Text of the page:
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Flavius (Φλάβιος Ἰώσηπος). A celebrated Jewish historian, born at Jerusalem in A.D. 37, inheriting on his father's side the priestly office and being descended through his mother from the Asmonaean princes. After receiving an excellent education, he was sent to Rome at the age of twenty-six to plead before Nero the cause of several Jewish priests whom the procurator Felix had sent there as prisoners. After securing their release, he returned to Jerusalem, which he found on the eve of a revolt against the Romans. He endeavoured to dissuade his countrymen from the attempt, but failing in this, he entered into their plans and took the field as one of their generals. On the approach of Vespasian with a Roman army, Iosephus retired with his forces into Iotapata, where, for forty-seven days, he sustained a siege, surrendering, however, in the end. His life was spared by Vespasian through the intercession of Titus. Iosephus thereupon assumed the character of a prophet, and predicted to Vespasian that the Empire should one day be his and his son's. Vespasian treated him with respect, but did not release him from captivity until he was proclaimed emperor nearly three years afterwards (A.D. 70). Iosephus was present with Titus at the siege of Jerusalem, and afterwards accompanied him to Rome. He received the freedom of the city from Vespasian, who assigned him, as a residence, a house formerly occupied by himself, and treated him with great regard to the end of his reign. The same favour was extended to him by Titus and Domitian as well. He assumed the name of Flavius, as a dependant of the Flavian family. His time at Rome appears to have been employed mainly in the composition of his works. He died about A.D. 100.

The works of Iosephus are written in Greek of such pleasing style as to win for him the title of “the Greek Livy.” They are:


A History of the Jewish War (Περὶ τοῦ Ἰουδαϊκοῦ πολέμου Ἰουδαϊκῆς Ἱστορίας περὶ Ἁλώσεως), in seven books, published about A.D. 75. Iosephus first wrote it in Hebrew, and then translated it into Greek. It commences with the capture of Jerusalem by Antiochus Epiphanes in B.C. 170, runs rapidly over the events before Iosephus's own time, and gives a detailed account of the fatal war with Rome.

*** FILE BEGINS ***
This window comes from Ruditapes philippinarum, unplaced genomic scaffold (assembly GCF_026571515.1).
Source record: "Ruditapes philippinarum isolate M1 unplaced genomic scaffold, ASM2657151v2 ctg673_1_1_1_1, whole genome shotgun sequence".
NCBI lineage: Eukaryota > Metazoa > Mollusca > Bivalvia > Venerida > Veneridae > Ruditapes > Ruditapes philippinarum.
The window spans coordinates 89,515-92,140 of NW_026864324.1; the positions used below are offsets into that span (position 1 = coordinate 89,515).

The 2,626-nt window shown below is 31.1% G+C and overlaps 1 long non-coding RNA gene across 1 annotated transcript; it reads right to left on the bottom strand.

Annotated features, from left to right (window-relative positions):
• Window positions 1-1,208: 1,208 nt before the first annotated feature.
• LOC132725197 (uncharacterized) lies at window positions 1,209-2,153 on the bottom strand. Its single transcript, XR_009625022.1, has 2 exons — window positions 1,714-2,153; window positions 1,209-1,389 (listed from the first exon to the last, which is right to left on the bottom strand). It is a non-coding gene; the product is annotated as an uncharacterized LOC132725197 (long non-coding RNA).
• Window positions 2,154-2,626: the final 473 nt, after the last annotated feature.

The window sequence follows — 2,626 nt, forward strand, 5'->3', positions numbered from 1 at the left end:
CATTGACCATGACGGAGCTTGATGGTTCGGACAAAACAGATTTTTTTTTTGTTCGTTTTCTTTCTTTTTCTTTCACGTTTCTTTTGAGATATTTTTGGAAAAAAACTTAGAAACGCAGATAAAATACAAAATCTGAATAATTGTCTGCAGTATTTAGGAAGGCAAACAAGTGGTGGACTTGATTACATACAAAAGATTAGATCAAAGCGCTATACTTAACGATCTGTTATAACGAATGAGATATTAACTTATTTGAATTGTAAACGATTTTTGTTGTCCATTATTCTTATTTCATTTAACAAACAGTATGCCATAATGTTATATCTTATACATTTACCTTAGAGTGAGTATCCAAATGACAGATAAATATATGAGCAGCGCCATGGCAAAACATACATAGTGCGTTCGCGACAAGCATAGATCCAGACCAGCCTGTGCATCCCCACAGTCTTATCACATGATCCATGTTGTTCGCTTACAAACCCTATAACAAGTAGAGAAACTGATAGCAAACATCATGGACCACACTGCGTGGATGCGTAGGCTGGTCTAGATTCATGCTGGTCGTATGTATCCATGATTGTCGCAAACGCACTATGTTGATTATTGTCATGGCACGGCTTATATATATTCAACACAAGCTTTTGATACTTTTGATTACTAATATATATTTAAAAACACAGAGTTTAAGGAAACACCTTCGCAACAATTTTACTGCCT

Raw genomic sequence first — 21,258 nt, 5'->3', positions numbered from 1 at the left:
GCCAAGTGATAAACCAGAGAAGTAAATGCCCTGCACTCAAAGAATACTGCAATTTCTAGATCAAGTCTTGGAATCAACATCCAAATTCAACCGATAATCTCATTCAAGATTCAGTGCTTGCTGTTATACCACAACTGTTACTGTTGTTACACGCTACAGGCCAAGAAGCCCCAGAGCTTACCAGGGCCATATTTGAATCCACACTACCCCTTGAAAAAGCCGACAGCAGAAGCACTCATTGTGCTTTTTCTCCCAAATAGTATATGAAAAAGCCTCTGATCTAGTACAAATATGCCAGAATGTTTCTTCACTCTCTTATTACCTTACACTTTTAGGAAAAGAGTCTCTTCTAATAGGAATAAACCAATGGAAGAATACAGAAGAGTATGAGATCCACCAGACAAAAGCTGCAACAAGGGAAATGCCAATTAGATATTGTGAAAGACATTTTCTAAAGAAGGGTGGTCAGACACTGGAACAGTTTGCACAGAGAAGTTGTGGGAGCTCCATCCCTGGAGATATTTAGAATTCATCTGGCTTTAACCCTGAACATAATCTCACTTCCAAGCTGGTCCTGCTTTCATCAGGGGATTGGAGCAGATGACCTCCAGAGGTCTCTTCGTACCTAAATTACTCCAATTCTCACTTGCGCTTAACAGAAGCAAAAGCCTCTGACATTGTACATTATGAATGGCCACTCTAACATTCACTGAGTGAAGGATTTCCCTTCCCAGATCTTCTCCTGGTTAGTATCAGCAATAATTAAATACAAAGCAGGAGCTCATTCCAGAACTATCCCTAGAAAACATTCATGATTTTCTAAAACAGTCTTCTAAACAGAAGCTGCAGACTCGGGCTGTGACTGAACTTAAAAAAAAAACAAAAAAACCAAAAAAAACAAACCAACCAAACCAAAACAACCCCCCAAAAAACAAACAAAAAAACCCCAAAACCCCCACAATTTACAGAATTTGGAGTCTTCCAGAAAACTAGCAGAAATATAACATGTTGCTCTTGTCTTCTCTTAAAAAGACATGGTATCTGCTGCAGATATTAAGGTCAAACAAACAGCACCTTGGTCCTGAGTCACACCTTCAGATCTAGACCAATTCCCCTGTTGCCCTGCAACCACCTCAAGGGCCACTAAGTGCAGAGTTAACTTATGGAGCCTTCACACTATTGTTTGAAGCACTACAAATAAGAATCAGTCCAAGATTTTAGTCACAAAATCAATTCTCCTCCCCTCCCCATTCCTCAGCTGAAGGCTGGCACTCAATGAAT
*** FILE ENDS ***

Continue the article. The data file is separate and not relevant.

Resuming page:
On Jewish Antiquities (Ἰουδαϊκὴ Ἀρχαιολογία), in twenty books, completed about A.D. 93, and addressed to Epaphroditus. The title as well as the number of books may have been suggested by the Π̔ωμαϊκὴ Ἀρχαιολογία of Dionysius of Halicarnassus. It gives an account of Jewish History from the creation of the world to A.D. 66, in which the Jews were goaded to rebellion by Gessius Florus. In this work Iosephus seeks to reconcile the Jewish religion with heathen tastes and prejudices. Thus he speaks of Moses and his law in a tone which might be adopted by any disbeliever in his divine mission. He says that Abraham went into Egypt (Gen. xii.), intending to adopt the Egyptian views of religion, should he find them better than his own. He speaks doubtfully of the preservation of Jonah by the fish. He intimates a doubt of there having been any miracle in the passage of the Red Sea, and compares it with the passage of Alexander the Great along the shore of the sea of Pamphylia. He interprets Exod. xxii. 28 as if it conveyed a command to respect the idols of the heathen. Many similar instances might be quoted from his work.


His own life, in one book. This is a supplement to the Archaeologia, and is addressed to the same Epaphroditus. It was not written earlier than A.D. 97, since Agrippa II. is mentioned in it as no longer living.


A treatise on the Antiquity of the Jews, or against Apion , in two books, also addressed to Epaphroditus. It is in answer to such as impugned the antiquity of the Jewish nation, on the ground of the silence of Greek writers respecting it. (See Apion.) The treatise exhibits extensive acquaintance with Greek literature and philosophy.


Εἰς Μακκαβαίους περὶ Αὐτοκράτορος Λογισμοῦ, in one book. Its genuineness is doubtful. It is a declamatory account of the martyrdom of Eleazar (an aged priest), and of seven youths and their mother, in the persecution under Antiochus Epiphanes. The best editions of Iosephus are by Hudson (Oxford, 1720), Havercamp (Amsterdam, 1726), Dindorf (Paris, 1845-47), Bekker, 6 vols. (Leipzig, 1855- 1856), and Niese (Berlin, 1886 foll.). Excellent translations into English are those of Maynard (1800), Traill and Taylor (1851), and Shilleto's revision of Whiston, 5 vols. (1889-90).

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